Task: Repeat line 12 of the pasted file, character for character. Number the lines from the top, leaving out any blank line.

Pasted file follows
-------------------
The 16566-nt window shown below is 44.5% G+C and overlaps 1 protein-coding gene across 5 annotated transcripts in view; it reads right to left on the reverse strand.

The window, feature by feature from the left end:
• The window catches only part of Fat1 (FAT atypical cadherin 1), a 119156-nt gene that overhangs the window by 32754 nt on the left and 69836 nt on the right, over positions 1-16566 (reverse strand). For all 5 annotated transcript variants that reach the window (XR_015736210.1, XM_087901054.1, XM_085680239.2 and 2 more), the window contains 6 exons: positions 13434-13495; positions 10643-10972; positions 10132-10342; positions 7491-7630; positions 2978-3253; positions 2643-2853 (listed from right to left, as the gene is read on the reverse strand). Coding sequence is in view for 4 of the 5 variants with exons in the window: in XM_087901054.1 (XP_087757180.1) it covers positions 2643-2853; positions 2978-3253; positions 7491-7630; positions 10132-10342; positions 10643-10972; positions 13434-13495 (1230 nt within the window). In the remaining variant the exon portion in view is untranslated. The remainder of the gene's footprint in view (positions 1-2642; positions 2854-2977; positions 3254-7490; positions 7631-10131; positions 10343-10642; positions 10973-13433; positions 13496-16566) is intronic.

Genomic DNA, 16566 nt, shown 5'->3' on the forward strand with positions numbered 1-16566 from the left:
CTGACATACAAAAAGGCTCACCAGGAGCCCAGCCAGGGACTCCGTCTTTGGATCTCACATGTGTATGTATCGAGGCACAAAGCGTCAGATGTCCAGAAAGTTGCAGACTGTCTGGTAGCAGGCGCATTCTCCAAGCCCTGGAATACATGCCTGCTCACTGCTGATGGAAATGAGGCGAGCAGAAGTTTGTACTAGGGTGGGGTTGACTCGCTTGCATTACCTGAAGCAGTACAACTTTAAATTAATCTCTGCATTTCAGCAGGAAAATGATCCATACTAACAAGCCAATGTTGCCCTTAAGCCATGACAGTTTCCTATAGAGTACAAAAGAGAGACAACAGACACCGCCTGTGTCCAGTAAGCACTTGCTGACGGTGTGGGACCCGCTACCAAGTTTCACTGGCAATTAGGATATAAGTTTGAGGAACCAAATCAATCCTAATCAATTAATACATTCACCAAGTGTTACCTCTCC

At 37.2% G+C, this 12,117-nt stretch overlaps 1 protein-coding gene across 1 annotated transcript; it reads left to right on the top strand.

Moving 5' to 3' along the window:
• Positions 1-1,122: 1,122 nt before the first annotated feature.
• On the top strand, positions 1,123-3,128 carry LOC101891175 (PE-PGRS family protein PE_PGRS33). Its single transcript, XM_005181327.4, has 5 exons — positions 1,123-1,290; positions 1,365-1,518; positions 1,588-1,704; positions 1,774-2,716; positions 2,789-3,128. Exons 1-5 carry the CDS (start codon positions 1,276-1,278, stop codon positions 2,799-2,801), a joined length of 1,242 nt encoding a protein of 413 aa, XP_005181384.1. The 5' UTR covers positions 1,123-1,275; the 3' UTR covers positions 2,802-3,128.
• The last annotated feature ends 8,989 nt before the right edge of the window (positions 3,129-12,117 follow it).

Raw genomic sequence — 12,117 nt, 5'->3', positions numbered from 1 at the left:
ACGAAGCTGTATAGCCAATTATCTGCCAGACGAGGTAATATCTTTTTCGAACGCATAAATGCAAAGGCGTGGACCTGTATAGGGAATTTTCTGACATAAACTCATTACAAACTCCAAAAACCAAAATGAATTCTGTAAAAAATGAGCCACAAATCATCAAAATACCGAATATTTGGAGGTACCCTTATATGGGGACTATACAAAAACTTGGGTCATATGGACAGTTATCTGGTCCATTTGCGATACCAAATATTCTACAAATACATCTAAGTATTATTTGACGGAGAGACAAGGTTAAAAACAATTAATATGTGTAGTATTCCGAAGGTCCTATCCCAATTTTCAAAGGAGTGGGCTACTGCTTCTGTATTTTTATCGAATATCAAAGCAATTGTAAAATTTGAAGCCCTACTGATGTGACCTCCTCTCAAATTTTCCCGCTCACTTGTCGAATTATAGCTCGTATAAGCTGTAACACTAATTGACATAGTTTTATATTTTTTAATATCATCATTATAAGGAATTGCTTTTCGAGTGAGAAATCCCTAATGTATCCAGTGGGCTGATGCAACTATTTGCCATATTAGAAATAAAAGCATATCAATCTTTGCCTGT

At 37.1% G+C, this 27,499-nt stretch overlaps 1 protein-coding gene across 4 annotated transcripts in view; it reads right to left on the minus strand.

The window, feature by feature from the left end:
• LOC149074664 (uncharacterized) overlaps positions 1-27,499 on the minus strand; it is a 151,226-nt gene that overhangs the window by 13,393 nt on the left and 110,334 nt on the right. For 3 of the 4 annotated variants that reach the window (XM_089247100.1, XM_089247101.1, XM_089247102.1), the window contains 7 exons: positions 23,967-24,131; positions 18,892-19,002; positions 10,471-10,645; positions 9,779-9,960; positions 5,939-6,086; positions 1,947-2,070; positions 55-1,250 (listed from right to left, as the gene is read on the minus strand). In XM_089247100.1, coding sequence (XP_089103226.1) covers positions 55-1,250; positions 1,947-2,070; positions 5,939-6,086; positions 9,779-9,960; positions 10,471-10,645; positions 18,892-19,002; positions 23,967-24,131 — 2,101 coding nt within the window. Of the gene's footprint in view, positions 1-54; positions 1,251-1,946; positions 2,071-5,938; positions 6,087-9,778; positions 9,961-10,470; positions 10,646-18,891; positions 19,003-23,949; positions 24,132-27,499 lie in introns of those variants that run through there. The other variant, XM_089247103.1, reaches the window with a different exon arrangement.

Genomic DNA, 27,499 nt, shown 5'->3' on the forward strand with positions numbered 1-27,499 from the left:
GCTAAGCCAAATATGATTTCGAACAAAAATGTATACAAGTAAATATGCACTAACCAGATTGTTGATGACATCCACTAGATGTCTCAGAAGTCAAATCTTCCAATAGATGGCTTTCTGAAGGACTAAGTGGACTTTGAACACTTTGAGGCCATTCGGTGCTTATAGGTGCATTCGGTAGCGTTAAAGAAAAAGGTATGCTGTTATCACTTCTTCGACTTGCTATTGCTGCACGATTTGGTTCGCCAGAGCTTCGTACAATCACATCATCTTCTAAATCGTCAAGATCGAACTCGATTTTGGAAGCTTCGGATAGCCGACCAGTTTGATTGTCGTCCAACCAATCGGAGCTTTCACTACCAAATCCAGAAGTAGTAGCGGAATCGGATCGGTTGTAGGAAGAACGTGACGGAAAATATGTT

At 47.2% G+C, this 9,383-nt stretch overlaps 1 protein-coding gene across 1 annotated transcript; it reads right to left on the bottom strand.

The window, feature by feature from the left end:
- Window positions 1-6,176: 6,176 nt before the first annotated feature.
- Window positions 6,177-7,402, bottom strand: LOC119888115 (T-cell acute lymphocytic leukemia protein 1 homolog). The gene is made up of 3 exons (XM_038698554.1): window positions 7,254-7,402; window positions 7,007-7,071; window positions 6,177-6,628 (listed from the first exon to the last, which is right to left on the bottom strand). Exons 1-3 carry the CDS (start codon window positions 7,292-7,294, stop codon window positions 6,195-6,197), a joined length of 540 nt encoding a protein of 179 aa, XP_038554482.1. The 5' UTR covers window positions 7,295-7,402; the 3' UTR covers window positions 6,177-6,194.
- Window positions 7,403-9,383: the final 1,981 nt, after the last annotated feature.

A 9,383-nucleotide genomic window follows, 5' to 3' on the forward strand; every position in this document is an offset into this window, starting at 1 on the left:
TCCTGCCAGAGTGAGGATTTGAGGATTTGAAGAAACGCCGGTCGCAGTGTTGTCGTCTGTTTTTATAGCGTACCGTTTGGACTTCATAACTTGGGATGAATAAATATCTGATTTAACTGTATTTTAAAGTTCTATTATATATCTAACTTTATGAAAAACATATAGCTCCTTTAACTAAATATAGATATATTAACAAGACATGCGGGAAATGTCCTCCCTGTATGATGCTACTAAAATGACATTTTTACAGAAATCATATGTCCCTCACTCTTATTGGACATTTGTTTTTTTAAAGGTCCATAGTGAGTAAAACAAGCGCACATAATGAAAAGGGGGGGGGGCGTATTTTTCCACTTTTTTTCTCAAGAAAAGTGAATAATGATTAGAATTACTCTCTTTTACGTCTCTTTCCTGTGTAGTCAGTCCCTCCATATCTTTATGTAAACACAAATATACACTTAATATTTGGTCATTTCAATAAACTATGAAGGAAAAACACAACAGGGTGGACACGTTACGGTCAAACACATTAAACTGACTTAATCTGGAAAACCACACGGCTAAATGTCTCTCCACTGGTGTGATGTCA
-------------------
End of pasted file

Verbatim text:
ACGAAGCTGTATAGCCAATTATCTGCCAGACGAGGTAATATCTTTTTCGAACGCATAAATGCAAAGGCGTGGACCTGTATAGGGAATTTTCTGACATAAACTCATTACAAACTCCAAAAACCAAAATGAATTCTGTAAAAAATGAGCCACAAATCATCAAAATACCGAATATTTGGAGGTACCCTTATATGGGGACTATACAAAAACTTGGGTCATATGGACAGTTATCTGGTCCATTTGCGATACCAAATATTCTACAAATACATCTAAGTATTATTTGACGGAGAGACAAGGTTAAAAACAATTAATATGTGTAGTATTCCGAAGGTCCTATCCCAATTTTCAAAGGAGTGGGCTACTGCTTCTGTATTTTTATCGAATATCAAAGCAATTGTAAAATTTGAAGCCCTACTGATGTGACCTCCTCTCAAATTTTCCCGCTCACTTGTCGAATTATAGCTCGTATAAGCTGTAACACTAATTGACATAGTTTTATATTTTTTAATATCATCATTATAAGGAATTGCTTTTCGAGTGAGAAATCCCTAATGTATCCAGTGGGCTGATGCAACTATTTGCCATATTAGAAATAAAAGCATATCAATCTTTGCCTGT